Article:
Revealing Interview Questions

Interviewers ask questions to reveal those necessary details about a candidate that drive a hiring decision. This article provides seven questions that will reveal the hard-to-find information about a candidate’s soft skills, which is vital in hiring. These questions don’t stand alone, though. Each of them needs follow-up questions such as: “Why do you say that?”, “Help me understand what you mean?”, or “Tell me more about that?’. The reason these questions are powerful is that there is no “right” answer and really no way to prepare for them. In your next interview, ask one or all of these, and see what is revealed to you.

  1. If you were interviewing for my job, what would you be planning to implement right away? This question is more revealing than you probably think. When listening to the answer, you will find out if this person is a cultural fit for the company. You’ll learn if they will be able to buy-in to the direction of the company or team. Also, you might be surprised on how much information you gain that you can actually implement as you develop future strategies. This person might go from a candidate you’re considering hiring to an employee you begin grooming for a bigger role in the company.
  2. Based on all the managers you’ve had, what advice would you give me about management? Try this on your kids first, and ask about teachers instead of managers. The first thing they will tell you is what a teacher should not do…like assign homework. The same is true with a candidate, where their first thought is generally what not to do, and this will quickly reveal whether they would thrive in your company culture. Who knows, you might pick up a tip about management too. Most importantly, you’ll have revealed in a snapshot the type of manager the candidate does and doesn’t like. With that information, you can assess how well they would fit within the organization and your management style.
  3. What things do you accomplish in the morning before work? Okay, this question is not about personal hygiene, so we are not looking for what they do to get ready for work. This questions is about what a person does to get ready to be great at work. The reason I like this question is that it reveals what a person does to set up success. You might learn that the person reads the Bible every day. Maybe the person is a disciplined runner or works out every morning. Perhaps you’ll find out that the person reads industry news or current events. What if you find out they wake up 30 minutes before work? Regardless of the response, you’ve now been revealed their personal priorities.
  4. If you had an unexpected one-hour lay-over and all you had with you was your phone, how would you use your phone to occupy your time? What a person does with unexpected extra time is crucial to evaluating them as an employee, especially if they are given a great deal of autonomy. When you throw in the phone component, what you really need to learn about them is revealed. Are they going to answer emails, read an on-line book, call a customer, peruse social media, or play a game? Maybe they won’t use the phone at all. Perhaps they will put the phone in their pocket and strike up a conversation with a stranger. Regardless, this scenario truly reveals much about their personality style and work ethic.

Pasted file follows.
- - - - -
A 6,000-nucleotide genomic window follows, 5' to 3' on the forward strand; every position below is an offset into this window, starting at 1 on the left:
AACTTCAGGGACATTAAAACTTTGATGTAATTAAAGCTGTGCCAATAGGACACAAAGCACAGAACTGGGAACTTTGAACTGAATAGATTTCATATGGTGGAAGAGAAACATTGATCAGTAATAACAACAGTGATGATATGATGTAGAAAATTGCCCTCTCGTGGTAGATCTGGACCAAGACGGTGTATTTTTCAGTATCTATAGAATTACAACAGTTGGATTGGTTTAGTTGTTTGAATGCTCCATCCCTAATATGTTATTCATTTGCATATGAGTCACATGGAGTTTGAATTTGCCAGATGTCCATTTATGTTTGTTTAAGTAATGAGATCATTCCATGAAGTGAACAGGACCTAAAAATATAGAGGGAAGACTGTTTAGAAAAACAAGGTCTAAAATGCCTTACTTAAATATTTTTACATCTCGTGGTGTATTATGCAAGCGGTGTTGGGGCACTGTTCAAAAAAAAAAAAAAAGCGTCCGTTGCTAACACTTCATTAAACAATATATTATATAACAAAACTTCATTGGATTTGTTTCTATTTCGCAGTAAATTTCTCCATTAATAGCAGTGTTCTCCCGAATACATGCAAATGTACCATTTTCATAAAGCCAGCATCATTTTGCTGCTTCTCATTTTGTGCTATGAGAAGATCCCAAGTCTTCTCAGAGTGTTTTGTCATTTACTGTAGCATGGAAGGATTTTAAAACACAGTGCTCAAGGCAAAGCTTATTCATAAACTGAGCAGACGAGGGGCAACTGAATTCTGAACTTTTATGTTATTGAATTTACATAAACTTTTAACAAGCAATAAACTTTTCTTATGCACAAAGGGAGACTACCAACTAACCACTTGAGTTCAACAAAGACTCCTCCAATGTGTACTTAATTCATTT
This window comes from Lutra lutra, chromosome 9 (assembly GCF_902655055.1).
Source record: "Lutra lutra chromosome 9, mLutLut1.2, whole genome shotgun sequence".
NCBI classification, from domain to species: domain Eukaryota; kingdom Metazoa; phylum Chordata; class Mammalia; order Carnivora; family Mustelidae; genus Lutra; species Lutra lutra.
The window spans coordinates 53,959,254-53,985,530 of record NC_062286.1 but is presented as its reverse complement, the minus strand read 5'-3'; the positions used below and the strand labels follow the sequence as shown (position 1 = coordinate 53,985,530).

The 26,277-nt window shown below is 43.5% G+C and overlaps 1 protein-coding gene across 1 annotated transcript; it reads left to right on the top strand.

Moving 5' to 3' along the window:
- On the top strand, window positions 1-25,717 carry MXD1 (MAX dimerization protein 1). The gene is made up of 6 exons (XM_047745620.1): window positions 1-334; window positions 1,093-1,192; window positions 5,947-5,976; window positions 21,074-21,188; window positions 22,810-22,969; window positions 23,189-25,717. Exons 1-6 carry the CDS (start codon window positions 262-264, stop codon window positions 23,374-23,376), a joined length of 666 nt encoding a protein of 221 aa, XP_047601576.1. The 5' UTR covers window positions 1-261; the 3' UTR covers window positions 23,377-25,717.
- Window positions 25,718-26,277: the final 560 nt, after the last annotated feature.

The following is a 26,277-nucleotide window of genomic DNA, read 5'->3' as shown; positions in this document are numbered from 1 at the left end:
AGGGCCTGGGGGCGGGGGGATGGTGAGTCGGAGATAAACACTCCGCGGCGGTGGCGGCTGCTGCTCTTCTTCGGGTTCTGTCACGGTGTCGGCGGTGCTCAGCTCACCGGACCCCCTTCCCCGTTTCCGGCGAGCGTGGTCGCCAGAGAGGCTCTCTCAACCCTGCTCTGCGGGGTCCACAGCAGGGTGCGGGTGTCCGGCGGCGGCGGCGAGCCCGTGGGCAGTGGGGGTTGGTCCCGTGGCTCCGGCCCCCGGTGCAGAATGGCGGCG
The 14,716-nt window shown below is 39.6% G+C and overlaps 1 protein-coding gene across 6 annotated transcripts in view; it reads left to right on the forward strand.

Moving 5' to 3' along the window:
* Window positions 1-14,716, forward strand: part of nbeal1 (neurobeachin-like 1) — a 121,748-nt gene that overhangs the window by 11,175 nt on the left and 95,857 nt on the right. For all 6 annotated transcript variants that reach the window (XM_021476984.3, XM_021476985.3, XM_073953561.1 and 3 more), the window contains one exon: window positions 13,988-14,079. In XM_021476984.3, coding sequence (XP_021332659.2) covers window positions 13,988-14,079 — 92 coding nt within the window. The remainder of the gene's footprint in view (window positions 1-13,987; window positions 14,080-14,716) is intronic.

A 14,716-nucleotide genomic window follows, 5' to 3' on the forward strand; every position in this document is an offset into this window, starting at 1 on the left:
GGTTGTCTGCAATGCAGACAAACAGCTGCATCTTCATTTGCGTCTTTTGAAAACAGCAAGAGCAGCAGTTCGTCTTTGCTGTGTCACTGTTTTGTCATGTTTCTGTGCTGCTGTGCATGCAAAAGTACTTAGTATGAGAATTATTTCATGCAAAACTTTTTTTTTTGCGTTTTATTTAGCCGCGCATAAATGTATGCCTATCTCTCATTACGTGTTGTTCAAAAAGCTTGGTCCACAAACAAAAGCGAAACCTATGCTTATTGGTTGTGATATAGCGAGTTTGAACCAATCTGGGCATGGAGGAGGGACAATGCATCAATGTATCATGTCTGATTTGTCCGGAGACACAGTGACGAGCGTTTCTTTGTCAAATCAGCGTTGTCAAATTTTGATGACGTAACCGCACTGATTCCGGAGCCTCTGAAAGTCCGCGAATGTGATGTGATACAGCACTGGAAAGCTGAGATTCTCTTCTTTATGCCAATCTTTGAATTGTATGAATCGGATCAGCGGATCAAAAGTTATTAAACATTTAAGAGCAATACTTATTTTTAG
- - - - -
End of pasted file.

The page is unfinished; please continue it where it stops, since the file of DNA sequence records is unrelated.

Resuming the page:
5. If today was a free day without any work or family responsibilities what would you do? This is similar to Question 4, but it removes the element of responsibility. Knowing what a person would do with a completely free day is revealing in many ways. Maybe they would spend it alone. Maybe they would read inside or do outdoor recreation. Maybe they’ll sleep or watch a movie. Perhaps the person would chose to be with their family even with responsibility taken away. This question will help you learn about what is truly important and what motivates them. This is not likely to help you make a hiring decision, but if you do chose to hire them, it will help you better manage them.
  6. When you resign from your current position, what is going to be the hardest for them to replace? This is a better question than asking about a person’s strengths because it infuses a real context. You’ll find out about what they do best. You’ll also get a glimpse of their emotional intelligence. The logical follow-up question to this is to ask, “How do you think your employer will react to you resigning?” This will reveal the relationship the person has with their manager, which will likely be the relationship you’ll have with the candidate down the road. Also, you will get further insight to why they are looking for a new position and whether they would consider a counter-offer. All of this is great information to have revealed before offer time.
  7. What is something interesting that you have recently learned? When I ask this question, I am looking for them to light up. I want to see what impassions them. The logical follow up question is to have them teach it to you. By doing so, you can see how well organized their thoughts are, how well they can covey potentially complex ideas, and how well they truly understood the new information. The ability to learn and teach others is invaluable in any market. Having revealed to you whether the candidate you’re interviewing can learn new things thoroughly is vital.
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